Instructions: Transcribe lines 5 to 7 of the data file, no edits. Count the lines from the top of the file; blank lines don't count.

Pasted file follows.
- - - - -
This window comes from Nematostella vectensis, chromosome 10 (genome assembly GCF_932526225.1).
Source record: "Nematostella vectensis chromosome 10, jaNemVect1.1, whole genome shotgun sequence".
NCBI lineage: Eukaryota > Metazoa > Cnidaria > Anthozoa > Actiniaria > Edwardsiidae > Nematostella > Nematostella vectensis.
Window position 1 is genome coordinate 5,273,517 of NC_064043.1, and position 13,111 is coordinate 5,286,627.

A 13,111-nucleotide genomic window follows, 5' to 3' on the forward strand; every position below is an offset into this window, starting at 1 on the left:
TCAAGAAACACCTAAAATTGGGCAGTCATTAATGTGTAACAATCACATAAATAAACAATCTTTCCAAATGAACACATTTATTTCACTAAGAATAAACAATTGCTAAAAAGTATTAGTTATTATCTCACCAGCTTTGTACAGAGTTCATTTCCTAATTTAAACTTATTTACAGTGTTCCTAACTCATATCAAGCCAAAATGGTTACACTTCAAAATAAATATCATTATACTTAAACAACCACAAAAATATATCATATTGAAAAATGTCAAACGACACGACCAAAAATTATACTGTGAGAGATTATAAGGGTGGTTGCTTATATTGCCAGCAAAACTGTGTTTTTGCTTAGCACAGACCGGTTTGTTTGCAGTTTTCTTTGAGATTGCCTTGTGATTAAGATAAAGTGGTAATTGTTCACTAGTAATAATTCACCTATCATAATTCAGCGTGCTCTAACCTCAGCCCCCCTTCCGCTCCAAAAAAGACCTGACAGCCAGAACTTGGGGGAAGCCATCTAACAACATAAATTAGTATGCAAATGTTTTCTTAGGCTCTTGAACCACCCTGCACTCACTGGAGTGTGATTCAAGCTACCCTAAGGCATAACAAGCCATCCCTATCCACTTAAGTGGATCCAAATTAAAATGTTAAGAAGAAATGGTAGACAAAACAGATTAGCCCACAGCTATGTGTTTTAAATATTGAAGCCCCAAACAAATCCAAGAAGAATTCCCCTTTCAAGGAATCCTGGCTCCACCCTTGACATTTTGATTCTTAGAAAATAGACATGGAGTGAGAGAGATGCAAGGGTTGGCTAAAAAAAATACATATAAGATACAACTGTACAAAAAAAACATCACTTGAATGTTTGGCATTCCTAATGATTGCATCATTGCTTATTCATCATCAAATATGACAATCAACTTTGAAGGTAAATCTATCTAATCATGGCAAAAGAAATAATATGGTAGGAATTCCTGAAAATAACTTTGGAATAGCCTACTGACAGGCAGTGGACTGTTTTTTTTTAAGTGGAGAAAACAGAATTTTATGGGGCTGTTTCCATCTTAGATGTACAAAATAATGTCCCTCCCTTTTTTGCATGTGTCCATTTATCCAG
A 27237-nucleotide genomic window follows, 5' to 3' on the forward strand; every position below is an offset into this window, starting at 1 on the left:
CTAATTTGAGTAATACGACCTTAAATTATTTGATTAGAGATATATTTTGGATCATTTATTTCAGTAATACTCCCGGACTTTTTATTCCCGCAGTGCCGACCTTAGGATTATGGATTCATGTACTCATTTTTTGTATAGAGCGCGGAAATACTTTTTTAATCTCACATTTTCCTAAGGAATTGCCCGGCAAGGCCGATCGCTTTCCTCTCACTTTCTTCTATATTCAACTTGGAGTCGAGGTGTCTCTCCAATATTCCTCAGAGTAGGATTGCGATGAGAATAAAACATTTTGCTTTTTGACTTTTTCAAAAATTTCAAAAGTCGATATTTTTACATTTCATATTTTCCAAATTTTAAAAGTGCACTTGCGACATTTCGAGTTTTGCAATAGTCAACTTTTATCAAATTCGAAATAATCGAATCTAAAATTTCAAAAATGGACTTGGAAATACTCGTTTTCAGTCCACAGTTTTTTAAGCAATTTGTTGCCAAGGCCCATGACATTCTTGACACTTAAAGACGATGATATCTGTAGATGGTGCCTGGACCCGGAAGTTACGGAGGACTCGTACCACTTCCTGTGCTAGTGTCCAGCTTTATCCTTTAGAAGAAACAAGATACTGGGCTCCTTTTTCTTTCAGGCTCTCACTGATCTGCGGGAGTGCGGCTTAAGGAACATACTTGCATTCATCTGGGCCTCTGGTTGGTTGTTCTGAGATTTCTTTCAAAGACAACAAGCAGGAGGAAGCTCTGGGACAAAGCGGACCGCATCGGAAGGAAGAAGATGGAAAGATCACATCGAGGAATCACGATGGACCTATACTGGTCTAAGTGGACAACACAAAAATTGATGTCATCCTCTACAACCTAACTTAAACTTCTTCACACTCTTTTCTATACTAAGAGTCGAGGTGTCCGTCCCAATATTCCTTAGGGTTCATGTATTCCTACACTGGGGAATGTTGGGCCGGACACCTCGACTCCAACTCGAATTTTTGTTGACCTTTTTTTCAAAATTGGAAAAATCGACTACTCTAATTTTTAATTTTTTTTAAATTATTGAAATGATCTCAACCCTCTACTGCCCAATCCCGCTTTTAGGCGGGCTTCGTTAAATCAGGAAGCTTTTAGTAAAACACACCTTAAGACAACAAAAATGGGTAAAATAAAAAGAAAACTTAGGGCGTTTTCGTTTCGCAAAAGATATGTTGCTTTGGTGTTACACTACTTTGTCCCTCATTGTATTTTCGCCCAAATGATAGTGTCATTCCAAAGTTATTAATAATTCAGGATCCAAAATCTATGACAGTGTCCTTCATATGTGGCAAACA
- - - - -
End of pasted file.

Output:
A 13,111-nucleotide genomic window follows, 5' to 3' on the forward strand; every position below is an offset into this window, starting at 1 on the left:
TCAAGAAACACCTAAAATTGGGCAGTCATTAATGTGTAACAATCACATAAATAAACAATCTTTCCAAATGAACACATTTATTTCACTAAGAATAAACAATTGCTAAAAAGTATTAGTTATTATCTCACCAGCTTTGTACAGAGTTCATTTCCTAATTTAAACTTATTTACAGTGTTCCTAACTCATATCAAGCCAAAATGGTTACACTTCAAAATAAATATCATTATACTTAAACAACCACAAAAATATATCATATTGAAAAATGTCAAACGACACGACCAAAAATTATACTGTGAGAGATTATAAGGGTGGTTGCTTATATTGCCAGCAAAACTGTGTTTTTGCTTAGCACAGACCGGTTTGTTTGCAGTTTTCTTTGAGATTGCCTTGTGATTAAGATAAAGTGGTAATTGTTCACTAGTAATAATTCACCTATCATAATTCAGCGTGCTCTAACCTCAGCCCCCCTTCCGCTCCAAAAAAGACCTGACAGCCAGAACTTGGGGGAAGCCATCTAACAACATAAATTAGTATGCAAATGTTTTCTTAGGCTCTTGAACCACCCTGCACTCACTGGAGTGTGATTCAAGCTACCCTAAGGCATAACAAGCCATCCCTATCCACTTAAGTGGATCCAAATTAAAATGTTAAGAAGAAATGGTAGACAAAACAGATTAGCCCACAGCTATGTGTTTTAAATATTGAAGCCCCAAACAAATCCAAGAAGAATTCCCCTTTCAAGGAATCCTGGCTCCACCCTTGACATTTTGATTCTTAGAAAATAGACATGGAGTGAGAGAGATGCAAGGGTTGGCTAAAAAAAATACATATAAGATACAACTGTACAAAAAAAACATCACTTGAATGTTTGGCATTCCTAATGATTGCATCATTGCTTATTCATCATCAAATATGACAATCAACTTTGAAGGTAAATCTATCTAATCATGGCAAAAGAAATAATATGGTAGGAATTCCTGAAAATAACTTTGGAATAGCCTACTGACAGGCAGTGGACTGTTTTTTTTTAAGTGGAGAAAACAGAATTTTATGGGGCTGTTTCCATCTTAGATGTACAAAATAATGTCCCTCCCTTTTTTGCATGTGTCCATTTATCCAG
A 27237-nucleotide genomic window follows, 5' to 3' on the forward strand; every position below is an offset into this window, starting at 1 on the left: